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post #1 of 10 Old 03-28-2012 Thread Starter
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Fuse near the battery

Good evening,

While preparing my '89 Catalina 22 for the season, I was not able to get any of the electrical systems to work. After some troubleshooting, I think that the fuse in the panel is defective. Catalina Direct has the original part (Catalina Direct: Circuit Breaker 30 AmpPush-On/Push-Off), but it's pretty expensive. So, I'm going to replace it with a Blue Sea version (Circuit Breaker Push Button 30 Amp with Screw Terminals - PN 2136 - Blue Sea Systems).

While I was doing research to see if I could make the part substitution, I read that new boats have overload protection within 7" of the battery. I'm happy to retrofit my boat to do the same, but I don't know exactly how to do that.

What kind of installation should I be looking at? Is there a simple inline fuse that I can put in place? And what size fuse should I use?

If I add the breaker there, do I still need to have the one in the panel or will that cover both needs?

Thanks!
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post #2 of 10 Old 03-28-2012
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Re: Fuse near the battery

Consider these which go directly on the battery. I have them:
Fuse Block Terminal Post
Fuse Terminal

Also here is an example inline fuse. They say they go down to 30A.
MIDI® / AMI® Fuses

The way to think about fuses is that they protect the wiring. Technically every branch of wiring should have a fuse to protect it sized no higher than the maximum the wiring can safely carry. This protects the wiring from burning up in a short (and it doesn't hurt to go lower if you know your loads don't need it). Ideally you'll have a fuse at the battery sized for the starting load, then a fuse for the panel sized for the panel load.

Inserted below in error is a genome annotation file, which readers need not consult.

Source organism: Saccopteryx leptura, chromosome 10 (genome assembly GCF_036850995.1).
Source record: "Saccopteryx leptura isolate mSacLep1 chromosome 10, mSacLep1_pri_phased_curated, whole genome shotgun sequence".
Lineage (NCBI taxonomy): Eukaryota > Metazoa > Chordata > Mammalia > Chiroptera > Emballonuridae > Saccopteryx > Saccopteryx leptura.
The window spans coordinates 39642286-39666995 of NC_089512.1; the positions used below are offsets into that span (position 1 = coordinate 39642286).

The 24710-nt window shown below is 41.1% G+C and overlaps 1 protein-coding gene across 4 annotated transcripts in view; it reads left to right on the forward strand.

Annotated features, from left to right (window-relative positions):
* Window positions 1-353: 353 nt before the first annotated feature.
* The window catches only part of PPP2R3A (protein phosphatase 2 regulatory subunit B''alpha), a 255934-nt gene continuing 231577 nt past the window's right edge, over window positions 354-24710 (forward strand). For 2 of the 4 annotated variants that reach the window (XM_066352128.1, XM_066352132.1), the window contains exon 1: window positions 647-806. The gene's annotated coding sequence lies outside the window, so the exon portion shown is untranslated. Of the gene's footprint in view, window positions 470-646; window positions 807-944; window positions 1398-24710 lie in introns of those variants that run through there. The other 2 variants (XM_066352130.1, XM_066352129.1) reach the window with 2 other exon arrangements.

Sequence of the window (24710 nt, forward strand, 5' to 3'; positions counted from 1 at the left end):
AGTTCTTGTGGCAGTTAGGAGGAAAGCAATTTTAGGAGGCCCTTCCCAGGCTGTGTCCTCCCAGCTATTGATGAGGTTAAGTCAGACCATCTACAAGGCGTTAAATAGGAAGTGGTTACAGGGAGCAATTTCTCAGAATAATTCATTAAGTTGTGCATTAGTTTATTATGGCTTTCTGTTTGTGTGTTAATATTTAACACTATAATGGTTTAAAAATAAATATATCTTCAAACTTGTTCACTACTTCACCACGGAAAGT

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post #3 of 10 Old 03-28-2012 Thread Starter
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Re: Fuse near the battery

Thanks for the suggestions. I double-checked the bad part and it looks like it's actually a 20 amp breaker.
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post #4 of 10 Old 03-28-2012
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Re: Fuse near the battery

I agree with asdf38. I have a similar set up on my b oat with two power posts and fuse within 7 " of the battery. Simple fix


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post #5 of 10 Old 03-29-2012 Thread Starter
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Re: Fuse near the battery

Thanks for all of the suggestions. This is very helpful.

The smallest I can get is 30 amp, but I think the line from the battery to the panel is 10 AWG, so I think that should be good enough. If I'm reading the reference charts correctly, that line should be able to carry 60 amp safely, so even if there is a short, that fuse should blow before a fire starts.

Do I still need the 20 amp fuse on the panel? That would put two fuses on the same line, which I don't think is necessary. All of the branch wires are at least 14 AWE, so it seems like the 30 amp fuse at the battery should do the trick.
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post #6 of 10 Old 03-29-2012
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Re: Fuse near the battery

"Do I still need the 20 amp fuse on the panel? "
Need, maybe not. But I would. That bigger fuse on the battery will be hard to replace (buy and carry a spare when you order it) and the 20A fuse in your panel should be a 50c part from any auto parts store. I'd rather blow the 50c part and leave the expensive one for "prevents fires".